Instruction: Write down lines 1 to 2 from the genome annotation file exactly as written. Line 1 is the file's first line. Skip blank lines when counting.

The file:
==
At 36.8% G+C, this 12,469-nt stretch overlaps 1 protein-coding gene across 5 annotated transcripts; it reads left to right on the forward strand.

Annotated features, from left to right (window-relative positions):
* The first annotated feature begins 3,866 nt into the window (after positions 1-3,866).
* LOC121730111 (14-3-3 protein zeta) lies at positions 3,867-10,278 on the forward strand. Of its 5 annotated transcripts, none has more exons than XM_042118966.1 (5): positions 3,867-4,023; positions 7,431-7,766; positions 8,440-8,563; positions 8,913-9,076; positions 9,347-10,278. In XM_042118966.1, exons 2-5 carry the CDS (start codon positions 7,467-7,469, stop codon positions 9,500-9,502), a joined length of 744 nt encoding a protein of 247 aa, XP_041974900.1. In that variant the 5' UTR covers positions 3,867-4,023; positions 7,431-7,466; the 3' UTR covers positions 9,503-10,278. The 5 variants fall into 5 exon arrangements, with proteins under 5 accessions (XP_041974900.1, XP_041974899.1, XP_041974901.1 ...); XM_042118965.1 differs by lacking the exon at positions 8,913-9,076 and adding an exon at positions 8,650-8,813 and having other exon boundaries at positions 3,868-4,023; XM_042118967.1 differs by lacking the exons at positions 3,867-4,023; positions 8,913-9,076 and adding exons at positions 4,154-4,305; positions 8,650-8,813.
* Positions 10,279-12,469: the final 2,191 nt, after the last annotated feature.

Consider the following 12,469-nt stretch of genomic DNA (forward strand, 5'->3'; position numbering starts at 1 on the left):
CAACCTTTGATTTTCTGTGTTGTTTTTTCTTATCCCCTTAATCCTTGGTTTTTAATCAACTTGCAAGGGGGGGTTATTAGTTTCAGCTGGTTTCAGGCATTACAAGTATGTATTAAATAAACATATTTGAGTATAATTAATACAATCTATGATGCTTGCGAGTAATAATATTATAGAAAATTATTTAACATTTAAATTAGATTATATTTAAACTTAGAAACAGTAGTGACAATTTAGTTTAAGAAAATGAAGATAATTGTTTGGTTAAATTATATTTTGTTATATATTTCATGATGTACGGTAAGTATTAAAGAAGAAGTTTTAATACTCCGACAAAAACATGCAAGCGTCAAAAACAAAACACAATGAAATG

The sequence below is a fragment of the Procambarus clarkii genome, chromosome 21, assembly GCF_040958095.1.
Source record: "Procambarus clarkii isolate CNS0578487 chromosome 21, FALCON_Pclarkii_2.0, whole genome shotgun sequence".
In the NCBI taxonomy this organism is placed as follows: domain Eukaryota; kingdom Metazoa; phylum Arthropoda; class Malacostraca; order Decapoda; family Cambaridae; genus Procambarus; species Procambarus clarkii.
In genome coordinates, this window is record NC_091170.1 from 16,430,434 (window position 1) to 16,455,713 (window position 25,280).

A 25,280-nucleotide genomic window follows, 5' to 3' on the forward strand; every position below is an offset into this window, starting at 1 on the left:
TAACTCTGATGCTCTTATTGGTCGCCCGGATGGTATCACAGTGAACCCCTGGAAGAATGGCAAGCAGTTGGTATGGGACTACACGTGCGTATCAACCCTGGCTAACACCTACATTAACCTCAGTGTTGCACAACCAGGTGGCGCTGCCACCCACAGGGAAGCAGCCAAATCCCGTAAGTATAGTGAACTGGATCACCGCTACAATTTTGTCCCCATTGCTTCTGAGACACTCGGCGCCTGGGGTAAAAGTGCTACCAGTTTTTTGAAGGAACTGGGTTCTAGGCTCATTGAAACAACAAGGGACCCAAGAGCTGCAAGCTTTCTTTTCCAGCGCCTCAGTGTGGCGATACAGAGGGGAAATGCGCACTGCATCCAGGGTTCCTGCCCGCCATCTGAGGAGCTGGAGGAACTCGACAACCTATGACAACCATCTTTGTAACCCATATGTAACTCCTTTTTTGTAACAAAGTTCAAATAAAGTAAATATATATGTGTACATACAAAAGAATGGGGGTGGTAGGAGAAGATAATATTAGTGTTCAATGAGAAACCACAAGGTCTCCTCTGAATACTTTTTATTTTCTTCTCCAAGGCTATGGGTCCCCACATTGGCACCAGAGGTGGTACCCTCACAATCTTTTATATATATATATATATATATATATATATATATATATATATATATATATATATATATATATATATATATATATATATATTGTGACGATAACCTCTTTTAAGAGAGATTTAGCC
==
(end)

At 36.8% G+C, this 12,469-nt stretch overlaps 1 protein-coding gene across 5 annotated transcripts; it reads left to right on the forward strand.

Annotated features, from left to right (window-relative positions):